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United States. Office of Indian Affairs / Annual report of the commissioner of Indian affairs, for the year 1855
([1855])

[Central superintendency],   pp. 68-118 PDF (20.8 MB)


Page 77

COMMISSIONER OF INDIAN AFFAIRS.                   77 
derived from the principal chiefs in the different councils I have held 
with them. In that part of their country in which these Indians 
generally roam but little game is to be found, and their sufferings 
from starvation during the last two years have come under my imme- 
diate observation. In the spring of the year they subsist solely on 
the carcasses of drowned buffalo, which they find on the banks and 
sand-bars of the river; in the summer and fall upon roots and fruits; 
of the latter they have several kinds, the bullberry or mountain- 
thorn, wild cherries, several varieties of plums, gooseberries, and 
currants. 
Generally speaking, the traders, like the game, have abandoned the 
Sioux country and moved to this point, having for the past two years 
sustained heavy losses in keeping trading establishments lower down. 
Starvation must be the ultimate fate of most of the Sioux bands, and 
they plainly see it. Every inducement has been offered them to culti- 
vate the soil, but to no effect. When I have spoken to many of them on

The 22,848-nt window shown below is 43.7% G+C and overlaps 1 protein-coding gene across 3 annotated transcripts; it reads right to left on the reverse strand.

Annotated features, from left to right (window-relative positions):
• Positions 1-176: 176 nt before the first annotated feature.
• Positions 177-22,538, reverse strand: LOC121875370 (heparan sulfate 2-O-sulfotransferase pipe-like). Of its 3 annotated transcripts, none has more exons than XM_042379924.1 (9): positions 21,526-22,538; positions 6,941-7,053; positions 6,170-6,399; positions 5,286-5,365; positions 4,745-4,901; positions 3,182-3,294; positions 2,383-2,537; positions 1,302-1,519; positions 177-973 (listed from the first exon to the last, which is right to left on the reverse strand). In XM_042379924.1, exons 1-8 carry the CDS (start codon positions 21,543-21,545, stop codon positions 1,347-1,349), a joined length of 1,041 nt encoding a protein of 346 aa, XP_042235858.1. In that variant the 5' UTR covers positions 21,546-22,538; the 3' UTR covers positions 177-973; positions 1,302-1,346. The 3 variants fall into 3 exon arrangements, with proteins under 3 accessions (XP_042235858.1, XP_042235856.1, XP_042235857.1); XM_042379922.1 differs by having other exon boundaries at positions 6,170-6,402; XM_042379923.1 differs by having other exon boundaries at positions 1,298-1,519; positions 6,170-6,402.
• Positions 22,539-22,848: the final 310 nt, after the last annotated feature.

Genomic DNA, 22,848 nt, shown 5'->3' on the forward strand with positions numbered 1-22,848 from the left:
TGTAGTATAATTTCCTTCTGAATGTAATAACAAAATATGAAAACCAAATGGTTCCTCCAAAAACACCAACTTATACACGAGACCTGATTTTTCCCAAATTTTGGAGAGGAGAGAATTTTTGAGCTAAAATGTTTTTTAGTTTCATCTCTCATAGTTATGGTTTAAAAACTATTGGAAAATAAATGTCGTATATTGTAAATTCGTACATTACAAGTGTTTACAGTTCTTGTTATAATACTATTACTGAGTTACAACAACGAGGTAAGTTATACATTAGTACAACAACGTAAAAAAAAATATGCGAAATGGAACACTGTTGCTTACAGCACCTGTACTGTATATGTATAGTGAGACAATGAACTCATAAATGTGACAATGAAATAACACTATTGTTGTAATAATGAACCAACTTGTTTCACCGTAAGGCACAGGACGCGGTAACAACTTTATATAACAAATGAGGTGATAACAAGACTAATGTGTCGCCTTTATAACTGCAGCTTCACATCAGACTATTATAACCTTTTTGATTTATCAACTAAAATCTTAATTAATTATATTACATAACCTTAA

the subject, their reply was, C  we have been created for the chase, and
will not degrade ourselves by work;" and I am convinced that many 
of their murders and depredations are acts of desperation, caused by 
their extreme destitute situation. 
I have selected the mouth of the Yellow Stone river as a place to 
establish an agency and warehouse, considering it the most central 
point for an agent, who would have the control of the Gros Ventres 
of the Missouri, Assinaboin, Crow, and Cree tribes of Indians. I 
have sent the specifications of the buildings to be erected to the two 
trading companies to receive their proposals for building the same. 
I would again most respectfully state that this agency, as it now 
exists, is entirely two large for one agent, and propose that another 
agency be established at this place, which would embrace the Poncas, 
Sioux, Arickarees, and Mandans. 
I found it impossible to do without hiring an interpreter by the 
year, as there is no person who understands and speaks the Sioux 
language sufficiently well in this part of the country to act as inter- 
preter for the government. I have, therefore, engaged Mr. Z. Ren- 
contre, whose contract will be found herewith.     Getting an inter- 
preter at every point where I meet the Indians I know, from experience, 
creates much difficulty and dissatisfaction. 
Last winter a half-breed boy of the Sioux tribe was brought to me, 
whose father had been killed, and shortly afterwards his mother died. 
He had been left in the prairie naked to starve. I took charge of, 
clothed, and fed him. In the spring, when I went down, I took him 
with me, intending to place him at some missionary establishment. 
On my arrival at St. Mary's Mr. P. A. Larpy saw him with me, and 
after relating to him the manner I came by him, requested that I 
would leave him in his charge, stating he would raise him with care, 
and give him a good education,; when he had completed which, he 
would furnish him means for a start in the world. This is a praise- 
worthy act on the part of Mr. Larpy, who I am convinced will fulfill 
his promise. 
Since my arrival here a party of the Gros Ventres of the M issouri 
have visited me. They brought me five horses which some of their 


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